Use bleach to break down organic compounds.
Replace a faulty toilet wax ring to prevent bacteria from breeding.
It costs less than $200 to replace a toilet flange.
If you find yourself slapping on a respirator every time you pass the bathroom door, it’s time for action. You probably know all too well that stubborn bathroom odors can linger, no matter how much you clean or how many warm vanilla candles you light. Thankfully, you just have to have the right strategies for disinfecting your bathroom and attacking those odors when your toilet smells like urine.
1. Bleach, Bleach, Baby
Unless you’re using the right cleansers, you’re not going to succeed in sending the pee fumes packing. To get rid of urine odor, you’re going to need bleach to break down the organic compounds that make urine odors so stubborn and so stinky.
But it’s not going to be a slap-dash operation—you’re going to want to clean not just at the bullseye of the toilet, but all around, covering a far larger area and far more surfaces than you probably expect. This means cleaning more than the toilet: the floors, the walls, the cabinets, the toilet tank, under the toilet rim, etc.
Remember, as much as you might not like to think about it, those nasties can splash, and accumulate, pretty much anywhere and everywhere. So you’ll need to grab your bleach—pronto!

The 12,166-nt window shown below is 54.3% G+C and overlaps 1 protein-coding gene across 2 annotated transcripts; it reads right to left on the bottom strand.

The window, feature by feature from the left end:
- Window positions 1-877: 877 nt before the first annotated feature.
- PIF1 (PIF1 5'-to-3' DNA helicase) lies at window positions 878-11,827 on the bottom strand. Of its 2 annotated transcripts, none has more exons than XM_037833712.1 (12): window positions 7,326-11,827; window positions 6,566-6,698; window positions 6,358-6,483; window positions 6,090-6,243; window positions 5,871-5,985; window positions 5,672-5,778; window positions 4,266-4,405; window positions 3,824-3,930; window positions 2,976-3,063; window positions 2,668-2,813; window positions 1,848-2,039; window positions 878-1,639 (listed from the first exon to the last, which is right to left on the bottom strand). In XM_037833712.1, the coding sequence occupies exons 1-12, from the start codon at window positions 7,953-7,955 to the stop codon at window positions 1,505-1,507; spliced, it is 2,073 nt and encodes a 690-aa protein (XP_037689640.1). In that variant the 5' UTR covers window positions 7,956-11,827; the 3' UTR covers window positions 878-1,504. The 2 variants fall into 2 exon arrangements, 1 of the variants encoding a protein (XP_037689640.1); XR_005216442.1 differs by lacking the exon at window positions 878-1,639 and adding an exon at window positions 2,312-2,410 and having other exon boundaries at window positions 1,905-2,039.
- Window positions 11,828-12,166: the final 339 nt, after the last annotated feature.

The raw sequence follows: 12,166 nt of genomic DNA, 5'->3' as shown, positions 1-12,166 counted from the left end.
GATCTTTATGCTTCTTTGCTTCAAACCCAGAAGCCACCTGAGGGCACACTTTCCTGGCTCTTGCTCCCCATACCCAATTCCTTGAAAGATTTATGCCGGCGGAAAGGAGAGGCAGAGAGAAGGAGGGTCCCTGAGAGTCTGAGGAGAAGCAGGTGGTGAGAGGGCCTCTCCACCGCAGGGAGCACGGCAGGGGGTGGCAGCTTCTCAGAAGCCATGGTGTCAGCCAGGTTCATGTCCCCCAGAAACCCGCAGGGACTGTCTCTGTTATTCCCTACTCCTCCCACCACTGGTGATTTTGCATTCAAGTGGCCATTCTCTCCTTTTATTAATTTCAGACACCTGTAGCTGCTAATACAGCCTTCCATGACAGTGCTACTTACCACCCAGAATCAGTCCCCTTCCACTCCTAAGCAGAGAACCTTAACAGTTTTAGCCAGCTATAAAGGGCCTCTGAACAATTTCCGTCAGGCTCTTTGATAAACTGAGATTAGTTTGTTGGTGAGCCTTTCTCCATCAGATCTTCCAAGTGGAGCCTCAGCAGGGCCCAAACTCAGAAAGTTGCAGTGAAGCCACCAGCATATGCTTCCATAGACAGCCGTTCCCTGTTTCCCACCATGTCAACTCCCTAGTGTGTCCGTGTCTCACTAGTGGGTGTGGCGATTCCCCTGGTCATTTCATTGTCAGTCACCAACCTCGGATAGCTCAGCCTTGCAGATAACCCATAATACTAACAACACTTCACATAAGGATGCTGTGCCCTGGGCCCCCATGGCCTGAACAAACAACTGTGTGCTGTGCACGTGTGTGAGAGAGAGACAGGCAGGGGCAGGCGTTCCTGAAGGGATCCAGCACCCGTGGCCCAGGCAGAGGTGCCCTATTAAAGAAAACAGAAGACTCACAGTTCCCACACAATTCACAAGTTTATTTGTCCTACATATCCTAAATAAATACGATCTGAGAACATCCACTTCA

2. Seal the Deal
If you’ve given your bathroom a thorough bleaching, but you find those pesky urine odors still lingering, then it may mean you’ve got a problem with your toilet wax seal.
Wax seals are generally built to last, but they’re by no means foolproof. And if you get a crack or if the seal begins to pull away from your floor or your toilet base, then that’s the perfect place for urine to accumulate and breed bacteria.
If your toilet wax ring fails, then your only choice, really, is to replace it. If you’re handy and have the time, inclination, and muscle to remove and then reset your toilet, then you can probably replace the toilet wax ring yourself in a single afternoon.
3. Face the Flange
Your toilet wax ring might not be the only issue, however. You might also have a cracked, broken, or otherwise failing toilet flange. And that could mean that urine is accumulating and reeking from the base of your toilet and that sewer gas fumes are rising and escaping through the flange. Yikes!
Just like with the wax ring, if your flange breaks or has started to fail, you’ll need to replace it. Unless you have a lot of plumbing experience, though, you’ll probably want to leave it to the professionals. They’ll have the tools, training, and experience to get the job done fairly easily and at a relatively low cost, generally for less than $200.
Most importantly, a local plumber will be able to check for potential water damage in your subflooring. If your flange has leaked and caused water damage in the subfloor, repairing it immediately—while the toilet is disconnected—will prevent further damage and additional time and money spent on repairs down the road. Plus, you’ll get rid of those saturated, odor-producing boards that are keeping you from the fresh bathroom-slash-home-spa you’ve got your heart set on.